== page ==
UNITED NATIONS (AP) – US Secretary of State Mike Pompeo threatened to attempt to reintroduce UN sanctions against Iran if the UN Security Council does not adopt a resolution extending indefinitely the arms embargo on Tehran, which will expire in October.
Pompeo told a state news conference in Washington on Wednesday that, without extending the arms embargo, “Iran will be able to buy sophisticated weapon systems and become a favored arms dealer for terrorists and rogue regimes around the world. This is unacceptable. “
He spoke to a Security Council member on Wednesday afternoon prior to a private video briefing on the U.S. motion for a resolution to uphold the arms embargo on U.S. Special Representative for Iran, Brian Hook and U.S. Ambassador Kelly Craft.
Tensions between Iran and the US have escalated since the Trump administration pulled out of the nuclear deal between Tehran and six superpowers in 2015 and re-imposed crippling U.S. sanctions in 2018.
A year ago, the US sent thousands of troops, long-range bombers and an aircraft carrier to the Middle East in response to what it called an increasing threat of Iranian attacks on US interests in the region.
The five other powers that have signed the nuclear deal – Russia, China, the UK, France and Germany – continue to insist, saying that the agreement is the key to continued inspections by the International Atomic Energy Agency and that Iran is being prevented from nuclear weapons Chase.
Lifting the arms embargo is part of the 2015 Security Council resolution endorsing the nuclear deal. The Security Council will discuss the implementation of the resolution on June 30.
Iran called Iran “the main state sponsor of terror” and said the US’s focus is on working with the Security Council to adopt the resolution.
“But if that doesn’t happen, I would remind the world that the Obama administration officials have said very clearly that the United States has the one-sided ability to reduce sanctions,” he said.
The 2015 nuclear deal contains a “snapback” clause that would restore all UN sanctions against Iran that were lifted or relaxed if the nuclear deal was breached.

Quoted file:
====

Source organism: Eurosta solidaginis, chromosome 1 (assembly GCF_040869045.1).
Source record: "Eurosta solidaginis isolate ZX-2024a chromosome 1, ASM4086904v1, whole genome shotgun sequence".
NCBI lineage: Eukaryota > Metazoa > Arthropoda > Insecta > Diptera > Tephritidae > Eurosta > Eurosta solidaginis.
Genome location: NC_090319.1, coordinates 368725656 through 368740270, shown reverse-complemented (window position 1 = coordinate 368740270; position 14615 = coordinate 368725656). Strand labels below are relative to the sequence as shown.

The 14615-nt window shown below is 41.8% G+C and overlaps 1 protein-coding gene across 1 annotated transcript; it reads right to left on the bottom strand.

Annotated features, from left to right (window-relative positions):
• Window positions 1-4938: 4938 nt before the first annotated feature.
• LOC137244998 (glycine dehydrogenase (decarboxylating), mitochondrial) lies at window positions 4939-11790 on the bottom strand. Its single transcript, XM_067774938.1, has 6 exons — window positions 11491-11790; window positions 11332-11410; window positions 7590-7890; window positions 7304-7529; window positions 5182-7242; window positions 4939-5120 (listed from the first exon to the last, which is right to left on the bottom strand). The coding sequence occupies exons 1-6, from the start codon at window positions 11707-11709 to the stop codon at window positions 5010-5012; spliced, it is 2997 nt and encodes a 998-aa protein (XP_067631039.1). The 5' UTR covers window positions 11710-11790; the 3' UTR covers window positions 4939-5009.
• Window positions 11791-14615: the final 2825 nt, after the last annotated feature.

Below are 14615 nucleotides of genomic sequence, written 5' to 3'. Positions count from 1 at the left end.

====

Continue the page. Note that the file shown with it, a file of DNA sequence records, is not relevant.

The State Department said Hook pointed in his briefing to Iranian arms transfers and “Iran’s full range of malicious activities, including the direct attack on Saudi Arabia in September 2019,” which violate current restrictions. Drone strikes on September 14 hit two Saudi oil installations, which the US blamed on Iran.
Russian UN Ambassador Vassily Nebenzia has made clear Moscow’s opposition to a new arms embargo on Iran and has rejected the Trump administration’s ability to use the ‘backlash’ clause as ‘ridiculous’.
Nebenzia said the US withdrew from the agreement and “they have no right” to use any of its terms.
But Pompeo and Craft insist that the resolution makes it clear that the US reserves the right to use the “snapback” clause.
Diplomats said there was an exchange of views with the US on the one hand and Russia on the other during Wednesday’s closed briefing.
Some Western governments privately fear that maintaining an arms embargo will lead Iran to expel IAEA inspectors and continue developing nuclear weapons.
The latest IAEA report said Iran has continued to expand its supplies of low-enriched uranium in violation of the 2015 nuclear deal.
The nuclear deal promised to give Iran economic incentives in exchange for curbing its nuclear program, which Tehran says it has not received, especially since the US withdrawal in 2018. Iran has slowly and openly breached nuclear restrictions to try to tackle the nuclear pressuring remaining countries into the agreement to increase incentives to offset US crippling sanctions.
The U.S. draft resolution, obtained by The Associated Press, would prohibit Iran from supplying, selling, or transferring weapons or related material from its territory after the embargo ends on October 18.
It would also prohibit the other 192 UN member states from purchasing Iranian weapons or from allowing their nationals to train, provide financial resources or assistance related to “the supply, sale, transfer, production, maintenance or use of weapons and related equipment “to Iran unless they are approved by the Security Council at least 30 days in advance.
The draft would authorize all UN Member States to inspect cargo entering or passing through its territory at airports, seaports and free trade areas from Iran or going there if the Member State has “reasonable grounds to believe that the cargo” contains prohibited articles.
It would also condemn the September 2019 attack on Saudi Arabia “carried out by Iran” and condemn the December 2019 attacks on an Iraqi military base in Kirkuk and the US Embassy in Baghdad. And it would deplore “Iran’s arms transfer to militias and other armed groups in the region” and demand that Iran stop these transfers immediately.
Washington DC diplomatic writer Matthew Lee contributed to this report.
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